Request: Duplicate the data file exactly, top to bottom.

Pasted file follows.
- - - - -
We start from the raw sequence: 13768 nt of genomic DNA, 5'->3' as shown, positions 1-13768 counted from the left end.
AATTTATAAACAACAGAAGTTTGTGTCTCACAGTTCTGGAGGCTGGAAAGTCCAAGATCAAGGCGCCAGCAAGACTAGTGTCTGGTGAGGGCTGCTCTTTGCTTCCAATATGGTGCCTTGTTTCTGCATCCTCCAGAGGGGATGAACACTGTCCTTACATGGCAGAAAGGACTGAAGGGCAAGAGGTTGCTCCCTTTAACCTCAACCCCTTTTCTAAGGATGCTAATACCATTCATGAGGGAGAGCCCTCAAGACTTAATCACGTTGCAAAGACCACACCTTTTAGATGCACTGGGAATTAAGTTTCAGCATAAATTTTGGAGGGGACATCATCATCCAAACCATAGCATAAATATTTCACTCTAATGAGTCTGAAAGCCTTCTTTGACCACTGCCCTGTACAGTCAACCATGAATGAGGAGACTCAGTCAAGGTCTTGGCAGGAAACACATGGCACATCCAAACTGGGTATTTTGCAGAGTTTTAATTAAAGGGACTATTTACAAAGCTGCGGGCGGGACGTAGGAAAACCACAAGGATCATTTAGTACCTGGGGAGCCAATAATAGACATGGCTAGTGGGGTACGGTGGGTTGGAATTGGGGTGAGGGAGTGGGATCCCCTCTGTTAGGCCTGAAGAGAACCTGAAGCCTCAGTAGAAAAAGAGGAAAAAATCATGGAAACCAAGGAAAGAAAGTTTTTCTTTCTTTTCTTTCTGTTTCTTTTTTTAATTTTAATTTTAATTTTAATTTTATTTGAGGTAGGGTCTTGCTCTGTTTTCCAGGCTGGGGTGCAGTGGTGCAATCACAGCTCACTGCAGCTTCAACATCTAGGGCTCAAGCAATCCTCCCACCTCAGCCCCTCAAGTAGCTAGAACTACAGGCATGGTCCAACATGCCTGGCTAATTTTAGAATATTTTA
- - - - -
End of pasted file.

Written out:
We start from the raw sequence: 13768 nt of genomic DNA, 5'->3' as shown, positions 1-13768 counted from the left end.
AATTTATAAACAACAGAAGTTTGTGTCTCACAGTTCTGGAGGCTGGAAAGTCCAAGATCAAGGCGCCAGCAAGACTAGTGTCTGGTGAGGGCTGCTCTTTGCTTCCAATATGGTGCCTTGTTTCTGCATCCTCCAGAGGGGATGAACACTGTCCTTACATGGCAGAAAGGACTGAAGGGCAAGAGGTTGCTCCCTTTAACCTCAACCCCTTTTCTAAGGATGCTAATACCATTCATGAGGGAGAGCCCTCAAGACTTAATCACGTTGCAAAGACCACACCTTTTAGATGCACTGGGAATTAAGTTTCAGCATAAATTTTGGAGGGGACATCATCATCCAAACCATAGCATAAATATTTCACTCTAATGAGTCTGAAAGCCTTCTTTGACCACTGCCCTGTACAGTCAACCATGAATGAGGAGACTCAGTCAAGGTCTTGGCAGGAAACACATGGCACATCCAAACTGGGTATTTTGCAGAGTTTTAATTAAAGGGACTATTTACAAAGCTGCGGGCGGGACGTAGGAAAACCACAAGGATCATTTAGTACCTGGGGAGCCAATAATAGACATGGCTAGTGGGGTACGGTGGGTTGGAATTGGGGTGAGGGAGTGGGATCCCCTCTGTTAGGCCTGAAGAGAACCTGAAGCCTCAGTAGAAAAAGAGGAAAAAATCATGGAAACCAAGGAAAGAAAGTTTTTCTTTCTTTTCTTTCTGTTTCTTTTTTTAATTTTAATTTTAATTTTAATTTTATTTGAGGTAGGGTCTTGCTCTGTTTTCCAGGCTGGGGTGCAGTGGTGCAATCACAGCTCACTGCAGCTTCAACATCTAGGGCTCAAGCAATCCTCCCACCTCAGCCCCTCAAGTAGCTAGAACTACAGGCATGGTCCAACATGCCTGGCTAATTTTAGAATATTTTA